Air Force Allows Pilots With Lasik to Fly
Like PRK, LASIK is done with a laser to change the shape of the cornea, the clear covering over the eye. However, in a LASIK procedure, surgeons also use a blade to cut a flap in the cornea, unlike a PRK procedure. Air Force surgeons said they were concerned with how this LASIK flap would hold up with pilots and crewmembers in high-altitude, low-oxygen environments, especially in an emergency evacuation.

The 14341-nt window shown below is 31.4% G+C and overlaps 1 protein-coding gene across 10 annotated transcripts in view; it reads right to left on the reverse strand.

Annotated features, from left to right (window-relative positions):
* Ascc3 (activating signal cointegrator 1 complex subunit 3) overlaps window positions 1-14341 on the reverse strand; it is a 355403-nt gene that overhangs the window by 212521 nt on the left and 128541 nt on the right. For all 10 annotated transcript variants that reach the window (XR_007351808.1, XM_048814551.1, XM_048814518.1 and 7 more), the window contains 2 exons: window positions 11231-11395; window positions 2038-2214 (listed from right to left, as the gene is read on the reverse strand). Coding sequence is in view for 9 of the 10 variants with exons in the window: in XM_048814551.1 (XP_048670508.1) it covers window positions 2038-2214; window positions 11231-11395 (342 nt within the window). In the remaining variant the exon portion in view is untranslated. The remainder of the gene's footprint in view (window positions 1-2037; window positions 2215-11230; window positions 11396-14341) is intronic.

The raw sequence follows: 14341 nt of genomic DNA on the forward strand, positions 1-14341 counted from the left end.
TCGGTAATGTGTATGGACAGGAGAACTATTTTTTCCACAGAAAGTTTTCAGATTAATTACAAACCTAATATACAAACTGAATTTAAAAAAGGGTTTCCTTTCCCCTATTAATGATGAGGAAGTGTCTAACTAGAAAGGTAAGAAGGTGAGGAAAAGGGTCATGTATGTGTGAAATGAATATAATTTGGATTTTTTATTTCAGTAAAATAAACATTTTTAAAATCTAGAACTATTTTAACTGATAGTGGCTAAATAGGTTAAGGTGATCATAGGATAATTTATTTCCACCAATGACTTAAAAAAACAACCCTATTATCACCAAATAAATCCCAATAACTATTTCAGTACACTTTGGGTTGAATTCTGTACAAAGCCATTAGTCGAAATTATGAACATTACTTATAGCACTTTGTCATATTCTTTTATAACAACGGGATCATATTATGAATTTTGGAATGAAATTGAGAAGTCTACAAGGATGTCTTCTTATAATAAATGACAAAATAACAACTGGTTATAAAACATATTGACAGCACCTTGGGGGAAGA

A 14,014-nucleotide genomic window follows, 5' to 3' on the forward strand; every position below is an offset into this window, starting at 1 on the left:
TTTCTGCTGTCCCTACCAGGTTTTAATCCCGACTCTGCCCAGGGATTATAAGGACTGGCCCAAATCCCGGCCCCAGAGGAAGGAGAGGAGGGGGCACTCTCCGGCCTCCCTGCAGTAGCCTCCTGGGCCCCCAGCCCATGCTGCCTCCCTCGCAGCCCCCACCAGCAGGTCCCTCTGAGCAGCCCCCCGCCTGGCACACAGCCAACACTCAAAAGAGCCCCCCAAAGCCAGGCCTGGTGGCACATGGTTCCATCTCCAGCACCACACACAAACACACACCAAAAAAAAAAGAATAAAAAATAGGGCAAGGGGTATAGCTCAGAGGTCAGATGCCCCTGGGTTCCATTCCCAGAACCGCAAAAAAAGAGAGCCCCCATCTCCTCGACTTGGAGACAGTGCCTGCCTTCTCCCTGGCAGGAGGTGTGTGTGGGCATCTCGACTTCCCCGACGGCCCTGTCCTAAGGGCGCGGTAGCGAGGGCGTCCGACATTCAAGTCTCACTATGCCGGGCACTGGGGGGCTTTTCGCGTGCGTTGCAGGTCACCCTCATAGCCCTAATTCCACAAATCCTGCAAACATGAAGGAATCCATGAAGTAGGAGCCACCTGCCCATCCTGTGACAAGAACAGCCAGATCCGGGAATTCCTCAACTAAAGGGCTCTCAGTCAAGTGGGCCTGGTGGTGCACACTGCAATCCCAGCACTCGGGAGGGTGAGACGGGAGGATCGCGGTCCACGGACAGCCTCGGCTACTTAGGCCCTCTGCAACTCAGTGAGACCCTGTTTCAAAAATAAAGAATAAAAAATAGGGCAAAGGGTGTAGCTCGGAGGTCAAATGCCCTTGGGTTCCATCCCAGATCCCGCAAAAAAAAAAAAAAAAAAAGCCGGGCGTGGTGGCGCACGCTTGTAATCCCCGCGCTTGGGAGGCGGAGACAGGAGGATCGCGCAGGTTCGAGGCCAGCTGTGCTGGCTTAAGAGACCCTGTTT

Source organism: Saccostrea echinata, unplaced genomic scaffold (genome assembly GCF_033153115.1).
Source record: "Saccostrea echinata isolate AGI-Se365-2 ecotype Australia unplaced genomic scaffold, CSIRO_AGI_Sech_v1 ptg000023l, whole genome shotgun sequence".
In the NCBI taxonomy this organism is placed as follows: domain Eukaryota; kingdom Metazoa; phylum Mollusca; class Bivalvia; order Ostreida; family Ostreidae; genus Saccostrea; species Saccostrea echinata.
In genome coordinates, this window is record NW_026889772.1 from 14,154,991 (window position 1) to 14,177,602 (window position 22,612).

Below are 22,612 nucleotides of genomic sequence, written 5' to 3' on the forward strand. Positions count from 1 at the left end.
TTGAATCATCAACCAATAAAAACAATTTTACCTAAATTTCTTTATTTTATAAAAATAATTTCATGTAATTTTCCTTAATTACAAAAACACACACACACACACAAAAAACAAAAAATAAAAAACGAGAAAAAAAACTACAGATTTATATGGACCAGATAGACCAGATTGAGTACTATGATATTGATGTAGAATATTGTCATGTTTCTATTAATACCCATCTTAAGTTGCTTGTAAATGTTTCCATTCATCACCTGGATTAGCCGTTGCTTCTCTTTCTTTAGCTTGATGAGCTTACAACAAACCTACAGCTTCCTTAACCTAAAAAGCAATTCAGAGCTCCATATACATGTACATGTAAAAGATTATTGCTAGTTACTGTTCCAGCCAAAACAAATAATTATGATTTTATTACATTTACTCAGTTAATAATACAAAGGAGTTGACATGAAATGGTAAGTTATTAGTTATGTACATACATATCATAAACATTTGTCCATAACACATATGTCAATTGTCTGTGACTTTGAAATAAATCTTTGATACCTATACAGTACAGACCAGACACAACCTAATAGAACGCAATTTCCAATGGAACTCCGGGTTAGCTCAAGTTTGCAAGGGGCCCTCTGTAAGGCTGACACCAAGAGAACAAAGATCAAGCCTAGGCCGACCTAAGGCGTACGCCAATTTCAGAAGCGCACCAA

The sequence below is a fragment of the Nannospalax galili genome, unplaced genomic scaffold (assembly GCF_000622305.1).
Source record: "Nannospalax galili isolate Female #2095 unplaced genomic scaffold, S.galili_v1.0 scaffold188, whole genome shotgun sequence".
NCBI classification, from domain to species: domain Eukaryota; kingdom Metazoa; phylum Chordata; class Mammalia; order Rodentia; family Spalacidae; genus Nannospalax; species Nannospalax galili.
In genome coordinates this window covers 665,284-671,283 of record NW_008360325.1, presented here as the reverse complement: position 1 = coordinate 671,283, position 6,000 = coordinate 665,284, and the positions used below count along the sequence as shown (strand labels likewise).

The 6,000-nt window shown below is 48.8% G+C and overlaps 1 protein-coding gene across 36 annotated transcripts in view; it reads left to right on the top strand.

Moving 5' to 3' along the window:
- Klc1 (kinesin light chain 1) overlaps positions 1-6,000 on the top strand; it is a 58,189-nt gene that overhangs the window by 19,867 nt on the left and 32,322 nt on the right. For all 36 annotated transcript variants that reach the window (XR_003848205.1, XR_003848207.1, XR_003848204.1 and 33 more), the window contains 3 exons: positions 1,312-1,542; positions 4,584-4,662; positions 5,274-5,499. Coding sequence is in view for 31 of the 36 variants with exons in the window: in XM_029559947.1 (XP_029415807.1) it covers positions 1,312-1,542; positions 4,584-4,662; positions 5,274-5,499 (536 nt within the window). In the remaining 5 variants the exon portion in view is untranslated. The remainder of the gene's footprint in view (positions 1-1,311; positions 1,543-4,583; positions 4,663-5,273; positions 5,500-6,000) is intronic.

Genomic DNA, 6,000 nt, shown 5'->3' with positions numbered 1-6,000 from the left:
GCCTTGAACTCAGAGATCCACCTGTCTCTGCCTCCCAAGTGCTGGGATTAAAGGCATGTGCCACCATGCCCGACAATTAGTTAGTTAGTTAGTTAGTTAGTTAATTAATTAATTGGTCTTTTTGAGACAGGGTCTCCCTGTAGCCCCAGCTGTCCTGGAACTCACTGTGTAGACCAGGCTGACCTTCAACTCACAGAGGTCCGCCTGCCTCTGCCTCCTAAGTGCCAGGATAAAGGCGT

Studies now show that there is little or no effect on LASIK treated eyes when put through the windblast of an aircraft ejection or when exposed to high altitude. With the prolonged and protracted war in Iraq and expansion of military size and service, widening the qualifications for flying comes at a good time.Disclaimer